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NZ not "walking the talk" on human rights

10 April 2015

New Zealand’s impressive international image as a human rights leader is not matched by its implementation record at home, a major Law Foundation-backed study has found.

The study, led by Auckland University of Technology Professor Judy McGregor, finds that New Zealand falls short in promoting and monitoring our international human rights obligations.

“New Zealand is poor at promoting the human rights treaties domestically, and scant media coverage is paid to the United Nations reporting processes … This invisibility is affirmed and compounded by the absence of parliamentary scrutiny of international human rights treaty bodies,” the study says.

Despite our excellent international reputation, it says there are signs that human rights implementation domestically may be regressing in some areas, including health and disability law, the age of criminal responsibility, equal pay, Māori inequalities and prisoner voting rights.

Māori disadvantage is a particular problem area. The report says that despite repeated requests by international bodies, successive governments have not effectively addressed concerns about inequalities in health outcomes and disproportionate rates of incarceration, domestic violence and child poverty among Māori. While New Zealand’s reports to the UN describe new activities, there has been little analysis of whether they have worked.

The three-year report, released publicly earlier this month, makes several recommendations for better promoting and monitoring human rights.

Among them are making a single select committee responsible for human rights oversight, co-ordinating all government reports to treaty bodies through the Ministry of Justice, and maintaining a freely-accessible archive of treaty body information.

It also calls for reviews of relevant legislation, government promotion of international human rights obligations, and educating journalists on reporting human rights and the international treaty body system.

“We have been very good at signing and ratifying human rights treaties,” Dr McGregor says. “But while we are good at the theatre of human rights, overall you would say that while we talk the walk, we don’t necessarily walk the talk.”

Dr McGregor, a former journalist and Human Rights Commissioner, led a study team that included Waikato Law Professor Margaret Wilson and human rights lawyer Sylvia Bell.

They examined whether New Zealand’s ratification of the six major international human rights treaties, and the United Nations’ Universal Periodic Review process, had increased the implementation of human rights in New Zealand.

Although the six treaties (listed below) were ratified by New Zealand in the 1970s, there has been little evaluation until now of their domestic impact and no process for evaluating their ongoing impacts.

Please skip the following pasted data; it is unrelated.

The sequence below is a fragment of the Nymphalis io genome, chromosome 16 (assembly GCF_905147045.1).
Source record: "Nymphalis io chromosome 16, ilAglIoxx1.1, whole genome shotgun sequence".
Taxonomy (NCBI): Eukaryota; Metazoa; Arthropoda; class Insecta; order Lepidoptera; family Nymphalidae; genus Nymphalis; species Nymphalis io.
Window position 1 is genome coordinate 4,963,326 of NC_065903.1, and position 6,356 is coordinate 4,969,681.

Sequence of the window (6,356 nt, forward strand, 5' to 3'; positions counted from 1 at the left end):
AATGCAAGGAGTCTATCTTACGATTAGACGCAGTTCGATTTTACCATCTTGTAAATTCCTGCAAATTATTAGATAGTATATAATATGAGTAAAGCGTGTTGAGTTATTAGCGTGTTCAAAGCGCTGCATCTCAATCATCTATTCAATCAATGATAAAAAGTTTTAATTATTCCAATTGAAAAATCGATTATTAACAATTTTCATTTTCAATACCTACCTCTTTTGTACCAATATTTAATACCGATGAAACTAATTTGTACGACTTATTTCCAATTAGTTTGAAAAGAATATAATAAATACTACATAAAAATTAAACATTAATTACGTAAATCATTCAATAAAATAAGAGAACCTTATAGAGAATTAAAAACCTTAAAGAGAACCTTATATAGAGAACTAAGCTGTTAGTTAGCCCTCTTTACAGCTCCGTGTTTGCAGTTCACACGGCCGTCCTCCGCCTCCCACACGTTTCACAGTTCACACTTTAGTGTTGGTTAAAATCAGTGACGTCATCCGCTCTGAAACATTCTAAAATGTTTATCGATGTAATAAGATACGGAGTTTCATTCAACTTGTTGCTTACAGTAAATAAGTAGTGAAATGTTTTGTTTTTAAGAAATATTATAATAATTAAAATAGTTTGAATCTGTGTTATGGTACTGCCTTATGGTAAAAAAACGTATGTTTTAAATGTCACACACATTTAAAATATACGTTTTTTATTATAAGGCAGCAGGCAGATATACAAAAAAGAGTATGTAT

The report found poor archival information within government agencies on our treaty commitments, a problem compounded by public service restructuring and a lack of continuity in treaty body reporting.

The report says treaty body ratification had contributed to positive change in New Zealand in areas like paid parental leave, prohibiting corporal punishment of children and improving disabled persons’ rights.

But there were signs of regression – for example, the Public Health and Disability Amendment Act 2013, passed quickly in Parliament without select committee scrutiny, effectively abolished the right of individuals to complain to the Human Rights Commission.

Other examples included dropping the age of prosecution in youth courts to 12 and in criminal courts to 17, dismantling state mechanisms to close the gender pay gap, and removing the right of some prisoners to vote.

“To give full effect to New Zealand’s international commitments, there needs to be some recognition of an individual’s right to complain about government action,” the report says.

Structural change is needed to hold the government accountable for implementing treaty body recommendations, including a national repository of all relevant material including shadow reports. A single government agency should be responsible for collating, maintaining and co-ordinating treaty body reporting.

The Human Rights Act 1993 should be comprehensively reviewed, with the Human Rights Commission made truly independent, reporting to an officer of Parliament rather than the Ministry of Justice.

Former Prime Minister and public lawyer Sir Geoffrey Palmer has praised the report, calling its recommendations “well-based, moderate and practicable.”

The six major international human rights treaties are:

  • International Covenant on Civil and Political Rights (ICCPR);
  • International Covenant on Economic, Social and Cultural Rights (IESCR);
  • International Convention on the Elimination of All Forms of Racial Discrimination (CERD);
  • Convention on the Elimination of All Forms of Discrimination Against Women (CEDAW),
  • Convention on the Rights of the Child (CRC); and
  • Convention on the Rights of Persons with Disabilities (CRPD).

The Law Foundation provided funding of $163,000 for this report which can be found under the “Publications” tab at www.lawfoundation.org.nz.

Lynda Hagen is the Executive Director of the New Zealand Law Foundation.

Last updated on the 17th March 2016